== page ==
Induced Pluripotent Stem Cells Show Potential for Use as a Cancer Vaccine - European Medical Journal

Induced Pluripotent Stem Cells Show Potential for Use as a Cancer Vaccine

2 Mins

INDUCED pluripotent stem (iPS) cells could potentially be used to vaccinate people against cancer, according to researchers from Stanford University, California, USA. This follows a study in which the progression of cancer cells was prevented or slowed down when iPS cells were injected into mice, priming the immune system to fight the tumours.

Mouse Model
In the study, mice models were injected once a week over a 4-week period with different solutions. In one group, the mice received a control solution; another was given genetically matching iPS cells that had been irradiated; a third received an adjuvant; and a final group was injected with a combination of irradiated iPS cells and adjuvant. A mouse breast cancer cell line was injected into the mice to investigate the growth of the tumours.

Effective iPS Cells
Tumours of the breast cancer cells were developed at the injection site in all mice 1 week following the transplantation. In 7 out of 10 mice vaccinated with iPS cells plus the adjuvant, the tumours shrank in size, and two of these mice were able to completely reject the cancer cells, enabling them to live for over a year after the tumour transplantation. This was in stark contrast to the control groups, in which the tumours grew robustly. Similar findings were made in mice transplanted with a mouse melanoma and mesothelioma cell line.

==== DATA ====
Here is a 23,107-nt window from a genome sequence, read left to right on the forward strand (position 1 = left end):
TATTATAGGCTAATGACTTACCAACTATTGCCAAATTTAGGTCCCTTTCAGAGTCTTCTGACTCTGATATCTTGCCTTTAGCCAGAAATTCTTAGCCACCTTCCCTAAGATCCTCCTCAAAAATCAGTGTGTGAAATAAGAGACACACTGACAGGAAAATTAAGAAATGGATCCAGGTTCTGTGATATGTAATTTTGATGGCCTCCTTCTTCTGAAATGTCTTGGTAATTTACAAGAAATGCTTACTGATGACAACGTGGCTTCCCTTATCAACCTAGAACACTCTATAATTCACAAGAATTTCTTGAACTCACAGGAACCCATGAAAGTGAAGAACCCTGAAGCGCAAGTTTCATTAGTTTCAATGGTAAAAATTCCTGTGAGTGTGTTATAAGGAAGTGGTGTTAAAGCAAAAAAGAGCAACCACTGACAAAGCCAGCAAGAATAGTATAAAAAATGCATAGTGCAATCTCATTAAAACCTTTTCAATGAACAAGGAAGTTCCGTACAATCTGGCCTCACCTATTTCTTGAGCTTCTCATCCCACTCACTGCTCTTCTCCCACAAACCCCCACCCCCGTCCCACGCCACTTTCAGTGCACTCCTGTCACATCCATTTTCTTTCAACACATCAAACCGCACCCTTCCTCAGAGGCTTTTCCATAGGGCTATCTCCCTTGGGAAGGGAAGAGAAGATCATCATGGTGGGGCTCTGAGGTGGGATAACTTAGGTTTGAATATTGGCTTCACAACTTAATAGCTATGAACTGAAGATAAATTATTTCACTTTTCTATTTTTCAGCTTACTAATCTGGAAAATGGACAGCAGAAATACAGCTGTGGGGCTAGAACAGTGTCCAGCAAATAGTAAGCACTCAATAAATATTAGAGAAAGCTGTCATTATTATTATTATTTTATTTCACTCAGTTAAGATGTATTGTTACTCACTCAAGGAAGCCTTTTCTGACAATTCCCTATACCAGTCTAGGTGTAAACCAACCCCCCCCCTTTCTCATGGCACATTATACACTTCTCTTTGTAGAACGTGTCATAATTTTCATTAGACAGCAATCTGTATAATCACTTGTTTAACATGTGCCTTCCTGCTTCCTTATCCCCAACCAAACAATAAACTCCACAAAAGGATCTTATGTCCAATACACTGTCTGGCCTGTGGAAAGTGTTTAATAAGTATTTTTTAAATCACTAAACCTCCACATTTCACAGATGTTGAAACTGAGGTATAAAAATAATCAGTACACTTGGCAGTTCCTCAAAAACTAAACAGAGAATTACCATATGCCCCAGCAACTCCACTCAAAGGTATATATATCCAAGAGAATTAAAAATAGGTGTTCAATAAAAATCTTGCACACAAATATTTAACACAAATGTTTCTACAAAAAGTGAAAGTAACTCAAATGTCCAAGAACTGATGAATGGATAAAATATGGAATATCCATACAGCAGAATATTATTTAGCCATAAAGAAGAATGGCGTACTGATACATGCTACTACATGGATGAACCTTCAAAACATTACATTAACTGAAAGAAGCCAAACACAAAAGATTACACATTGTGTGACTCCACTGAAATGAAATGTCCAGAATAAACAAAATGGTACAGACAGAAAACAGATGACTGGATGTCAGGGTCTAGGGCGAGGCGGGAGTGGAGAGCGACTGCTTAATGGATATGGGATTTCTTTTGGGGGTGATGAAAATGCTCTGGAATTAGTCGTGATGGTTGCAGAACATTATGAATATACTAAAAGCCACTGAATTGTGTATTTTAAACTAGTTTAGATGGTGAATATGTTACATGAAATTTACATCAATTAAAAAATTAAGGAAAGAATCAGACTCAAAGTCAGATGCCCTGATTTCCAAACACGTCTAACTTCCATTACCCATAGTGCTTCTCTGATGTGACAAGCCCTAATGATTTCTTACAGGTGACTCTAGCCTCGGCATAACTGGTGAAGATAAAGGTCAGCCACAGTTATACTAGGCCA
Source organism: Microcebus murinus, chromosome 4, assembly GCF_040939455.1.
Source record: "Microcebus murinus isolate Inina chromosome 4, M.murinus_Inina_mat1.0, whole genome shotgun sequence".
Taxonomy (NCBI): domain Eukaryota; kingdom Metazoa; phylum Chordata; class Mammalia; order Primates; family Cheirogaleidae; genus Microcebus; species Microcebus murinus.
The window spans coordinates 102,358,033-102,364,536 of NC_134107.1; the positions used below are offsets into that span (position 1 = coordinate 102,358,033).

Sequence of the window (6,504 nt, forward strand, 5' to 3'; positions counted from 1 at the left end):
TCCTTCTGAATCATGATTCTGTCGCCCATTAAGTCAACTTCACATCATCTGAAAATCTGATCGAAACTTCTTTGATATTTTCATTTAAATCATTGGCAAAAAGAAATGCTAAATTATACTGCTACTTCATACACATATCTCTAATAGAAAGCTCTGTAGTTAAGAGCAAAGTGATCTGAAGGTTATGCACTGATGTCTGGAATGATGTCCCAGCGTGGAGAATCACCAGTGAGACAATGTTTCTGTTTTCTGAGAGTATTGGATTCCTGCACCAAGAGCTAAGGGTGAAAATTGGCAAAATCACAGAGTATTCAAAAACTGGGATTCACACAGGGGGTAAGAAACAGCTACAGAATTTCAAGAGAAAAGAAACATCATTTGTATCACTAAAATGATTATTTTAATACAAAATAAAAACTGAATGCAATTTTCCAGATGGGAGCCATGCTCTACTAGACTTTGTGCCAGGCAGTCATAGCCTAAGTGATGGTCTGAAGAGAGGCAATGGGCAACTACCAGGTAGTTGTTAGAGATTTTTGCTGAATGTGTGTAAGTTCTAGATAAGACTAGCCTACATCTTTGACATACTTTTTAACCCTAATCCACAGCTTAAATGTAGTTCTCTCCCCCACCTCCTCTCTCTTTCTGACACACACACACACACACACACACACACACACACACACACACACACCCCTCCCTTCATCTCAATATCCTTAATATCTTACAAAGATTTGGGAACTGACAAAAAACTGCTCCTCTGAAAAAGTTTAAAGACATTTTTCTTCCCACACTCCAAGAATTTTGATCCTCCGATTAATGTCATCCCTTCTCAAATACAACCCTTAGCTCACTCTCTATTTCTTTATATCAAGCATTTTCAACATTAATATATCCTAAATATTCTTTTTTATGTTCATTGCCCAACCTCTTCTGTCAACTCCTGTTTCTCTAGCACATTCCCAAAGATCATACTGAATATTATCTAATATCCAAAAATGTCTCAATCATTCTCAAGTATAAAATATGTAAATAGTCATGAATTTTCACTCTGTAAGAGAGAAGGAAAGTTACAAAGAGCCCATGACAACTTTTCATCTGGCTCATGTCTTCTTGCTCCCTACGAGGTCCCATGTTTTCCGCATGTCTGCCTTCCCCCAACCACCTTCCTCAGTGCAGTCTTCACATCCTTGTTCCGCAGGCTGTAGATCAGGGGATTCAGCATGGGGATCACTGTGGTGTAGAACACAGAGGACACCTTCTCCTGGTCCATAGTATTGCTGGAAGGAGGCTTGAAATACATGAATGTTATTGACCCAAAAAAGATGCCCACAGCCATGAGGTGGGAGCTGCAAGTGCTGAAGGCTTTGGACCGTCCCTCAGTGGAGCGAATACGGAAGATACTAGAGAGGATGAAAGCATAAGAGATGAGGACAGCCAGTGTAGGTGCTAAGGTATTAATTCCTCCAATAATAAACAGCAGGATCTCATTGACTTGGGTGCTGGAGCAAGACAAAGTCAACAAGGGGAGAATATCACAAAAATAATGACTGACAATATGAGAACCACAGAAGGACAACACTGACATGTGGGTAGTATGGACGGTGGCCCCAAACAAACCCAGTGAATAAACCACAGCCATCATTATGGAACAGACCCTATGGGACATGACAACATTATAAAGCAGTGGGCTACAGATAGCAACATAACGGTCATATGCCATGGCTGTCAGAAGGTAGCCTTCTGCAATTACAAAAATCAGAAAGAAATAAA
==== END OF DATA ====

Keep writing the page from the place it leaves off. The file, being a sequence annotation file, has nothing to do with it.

Additionally, it was observed that T cells from vaccinated mice slowed the growth of breast cancer cells in unvaccinated mice; these T cells showed they recognised epitopes shared between breast cancer and iPS cells because they also blocked the growth of teratomas in mice receiving non-irradiated iPS cells.

Powerful Approach
“This approach is particularly powerful because it allows us to expose the immune system to many different cancer epitopes simultaneously,” explained lead author Dr Nigel Kooreman. “Once activated, the immune system is on alert to target cancers as they develop throughout the body.”

Vaccination Potential
The team believe that this approach could be used to vaccinate people against the development of cancer in the future. The next stage of research is to test the method in human cancers and immune cells in a laboratory setting.

James Coker, Reporter

For the source and further information about the study, click here.

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